All postings © copyrighted.

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This article is very well-written and worth reading in its entirety.

 

So glad Marcia Angell seems to be getting it right. Louis Menand's article in the New Yorker was such a disappointment -- he didn't see through the STAR*D study.

This is not medical advice. Discuss any decisions about your medical care with a knowledgeable medical practitioner.

"It has become appallingly obvious that our technology has surpassed our humanity." -- Albert Einstein

All postings © copyrighted.

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"....

If psychoactive drugs do cause harm, as Whitaker contends, what is the mechanism? The answer, he believes, lies in their effects on neurotransmitters. It is well understood that psychoactive drugs disturb neurotransmitter function, even if that was not the cause of the illness in the first place. Whitaker describes a chain of effects. When, for example, an SSRI antidepressant like Celexa increases serotonin levels in synapses, it stimulates compensatory changes through a process called negative feedback. In response to the high levels of serotonin, the neurons that secrete it (presynaptic neurons) release less of it, and the postsynaptic neurons become desensitized to it. In effect, the brain is trying to nullify the drug’s effects. The same is true for drugs that block neurotransmitters, except in reverse. For example, most antipsychotic drugs block dopamine, but the presynaptic neurons compensate by releasing more of it, and the postsynaptic neurons take it up more avidly. (This explanation is necessarily oversimplified, since many psychoactive drugs affect more than one of the many neurotransmitters.)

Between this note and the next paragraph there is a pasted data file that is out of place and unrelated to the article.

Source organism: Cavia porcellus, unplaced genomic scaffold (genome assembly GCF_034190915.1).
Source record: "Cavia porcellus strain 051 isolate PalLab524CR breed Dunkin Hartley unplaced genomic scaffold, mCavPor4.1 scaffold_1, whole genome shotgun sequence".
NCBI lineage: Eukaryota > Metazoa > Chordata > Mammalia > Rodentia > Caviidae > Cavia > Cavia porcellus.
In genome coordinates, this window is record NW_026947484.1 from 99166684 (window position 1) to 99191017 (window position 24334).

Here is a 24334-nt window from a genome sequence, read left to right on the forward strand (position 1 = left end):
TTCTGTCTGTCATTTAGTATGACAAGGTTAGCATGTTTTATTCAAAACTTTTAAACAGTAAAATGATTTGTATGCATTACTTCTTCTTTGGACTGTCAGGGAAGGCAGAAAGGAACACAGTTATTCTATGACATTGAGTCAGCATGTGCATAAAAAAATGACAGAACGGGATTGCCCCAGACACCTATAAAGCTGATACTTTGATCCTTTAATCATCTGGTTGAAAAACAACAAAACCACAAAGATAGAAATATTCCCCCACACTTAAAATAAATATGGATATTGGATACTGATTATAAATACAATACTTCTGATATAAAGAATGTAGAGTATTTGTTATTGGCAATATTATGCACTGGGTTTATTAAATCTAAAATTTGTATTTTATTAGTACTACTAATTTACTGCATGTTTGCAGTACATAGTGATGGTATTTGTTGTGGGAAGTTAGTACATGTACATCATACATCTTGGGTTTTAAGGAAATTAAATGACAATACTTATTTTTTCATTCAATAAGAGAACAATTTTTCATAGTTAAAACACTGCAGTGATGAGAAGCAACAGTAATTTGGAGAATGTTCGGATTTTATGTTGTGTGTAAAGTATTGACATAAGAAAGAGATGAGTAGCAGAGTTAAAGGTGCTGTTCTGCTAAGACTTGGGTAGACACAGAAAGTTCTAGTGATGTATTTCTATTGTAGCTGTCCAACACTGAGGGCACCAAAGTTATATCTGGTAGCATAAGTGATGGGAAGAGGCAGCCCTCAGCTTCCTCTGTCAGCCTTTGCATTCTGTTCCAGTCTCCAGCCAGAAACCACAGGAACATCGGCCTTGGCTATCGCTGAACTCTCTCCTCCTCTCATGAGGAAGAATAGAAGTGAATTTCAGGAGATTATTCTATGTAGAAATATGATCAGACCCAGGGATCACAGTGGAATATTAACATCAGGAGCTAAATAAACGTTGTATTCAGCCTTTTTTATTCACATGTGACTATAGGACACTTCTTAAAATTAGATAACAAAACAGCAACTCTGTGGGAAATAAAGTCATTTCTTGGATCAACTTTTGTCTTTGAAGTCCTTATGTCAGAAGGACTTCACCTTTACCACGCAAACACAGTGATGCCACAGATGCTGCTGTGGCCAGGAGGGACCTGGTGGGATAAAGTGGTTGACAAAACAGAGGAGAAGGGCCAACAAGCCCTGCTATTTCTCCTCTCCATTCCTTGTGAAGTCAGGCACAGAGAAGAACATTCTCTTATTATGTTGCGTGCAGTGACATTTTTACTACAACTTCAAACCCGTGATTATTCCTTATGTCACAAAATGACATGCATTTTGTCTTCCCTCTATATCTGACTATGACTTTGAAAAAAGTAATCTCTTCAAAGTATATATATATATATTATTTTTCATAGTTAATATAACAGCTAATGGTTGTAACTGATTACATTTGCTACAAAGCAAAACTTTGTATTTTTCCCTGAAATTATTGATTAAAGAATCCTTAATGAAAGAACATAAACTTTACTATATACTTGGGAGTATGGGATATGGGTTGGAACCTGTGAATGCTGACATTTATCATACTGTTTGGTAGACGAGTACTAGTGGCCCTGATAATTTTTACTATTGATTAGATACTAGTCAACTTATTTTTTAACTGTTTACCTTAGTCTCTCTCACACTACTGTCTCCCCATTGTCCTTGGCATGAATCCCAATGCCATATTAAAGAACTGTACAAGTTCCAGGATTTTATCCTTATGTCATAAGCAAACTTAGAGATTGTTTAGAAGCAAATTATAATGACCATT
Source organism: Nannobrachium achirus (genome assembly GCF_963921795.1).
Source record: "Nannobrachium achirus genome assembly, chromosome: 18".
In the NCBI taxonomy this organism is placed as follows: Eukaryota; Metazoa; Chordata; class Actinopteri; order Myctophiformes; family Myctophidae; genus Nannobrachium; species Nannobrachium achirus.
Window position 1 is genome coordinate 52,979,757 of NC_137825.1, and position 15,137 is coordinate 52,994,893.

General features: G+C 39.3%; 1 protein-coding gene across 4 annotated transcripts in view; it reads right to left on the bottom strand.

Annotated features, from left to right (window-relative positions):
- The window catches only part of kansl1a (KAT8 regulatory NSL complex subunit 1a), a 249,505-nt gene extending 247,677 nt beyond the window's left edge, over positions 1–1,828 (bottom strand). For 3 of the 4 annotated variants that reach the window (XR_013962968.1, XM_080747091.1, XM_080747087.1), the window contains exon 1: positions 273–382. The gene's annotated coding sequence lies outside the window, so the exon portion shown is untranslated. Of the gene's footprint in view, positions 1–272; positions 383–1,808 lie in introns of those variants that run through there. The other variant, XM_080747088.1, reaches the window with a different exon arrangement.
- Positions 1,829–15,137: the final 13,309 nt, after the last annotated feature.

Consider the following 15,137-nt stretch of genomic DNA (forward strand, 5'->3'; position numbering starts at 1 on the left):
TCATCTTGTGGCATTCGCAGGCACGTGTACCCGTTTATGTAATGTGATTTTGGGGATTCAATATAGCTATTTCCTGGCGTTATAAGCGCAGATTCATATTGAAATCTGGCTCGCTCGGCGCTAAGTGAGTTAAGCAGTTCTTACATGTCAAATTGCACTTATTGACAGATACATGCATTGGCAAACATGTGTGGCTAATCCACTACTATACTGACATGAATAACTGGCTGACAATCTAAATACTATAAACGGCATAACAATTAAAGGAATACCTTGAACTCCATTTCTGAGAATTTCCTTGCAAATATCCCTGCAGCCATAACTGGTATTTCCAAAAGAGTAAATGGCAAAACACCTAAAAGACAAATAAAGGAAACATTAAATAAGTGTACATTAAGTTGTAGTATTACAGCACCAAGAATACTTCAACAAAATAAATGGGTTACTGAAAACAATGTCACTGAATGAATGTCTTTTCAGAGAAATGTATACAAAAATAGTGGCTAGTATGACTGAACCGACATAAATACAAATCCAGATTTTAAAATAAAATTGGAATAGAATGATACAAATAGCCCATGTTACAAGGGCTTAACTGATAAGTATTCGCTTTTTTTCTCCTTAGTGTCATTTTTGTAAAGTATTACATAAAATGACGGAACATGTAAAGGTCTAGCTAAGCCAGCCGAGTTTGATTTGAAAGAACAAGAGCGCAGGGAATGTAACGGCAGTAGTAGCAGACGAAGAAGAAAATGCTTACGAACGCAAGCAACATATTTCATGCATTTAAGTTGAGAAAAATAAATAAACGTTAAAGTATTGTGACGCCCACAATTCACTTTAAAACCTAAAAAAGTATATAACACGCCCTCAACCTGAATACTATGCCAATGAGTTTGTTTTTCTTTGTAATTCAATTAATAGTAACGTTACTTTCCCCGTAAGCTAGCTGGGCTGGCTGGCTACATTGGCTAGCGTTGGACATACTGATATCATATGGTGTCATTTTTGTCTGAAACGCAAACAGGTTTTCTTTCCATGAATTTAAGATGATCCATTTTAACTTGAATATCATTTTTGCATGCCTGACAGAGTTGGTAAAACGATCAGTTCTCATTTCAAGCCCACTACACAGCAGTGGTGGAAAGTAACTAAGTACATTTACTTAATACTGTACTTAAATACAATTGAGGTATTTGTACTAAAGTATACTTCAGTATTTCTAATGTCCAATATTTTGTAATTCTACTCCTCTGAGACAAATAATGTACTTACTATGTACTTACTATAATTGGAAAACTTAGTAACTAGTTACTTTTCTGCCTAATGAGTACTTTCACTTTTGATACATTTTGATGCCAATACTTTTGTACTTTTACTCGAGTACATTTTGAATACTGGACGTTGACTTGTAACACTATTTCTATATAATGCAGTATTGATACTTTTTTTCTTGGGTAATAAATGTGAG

....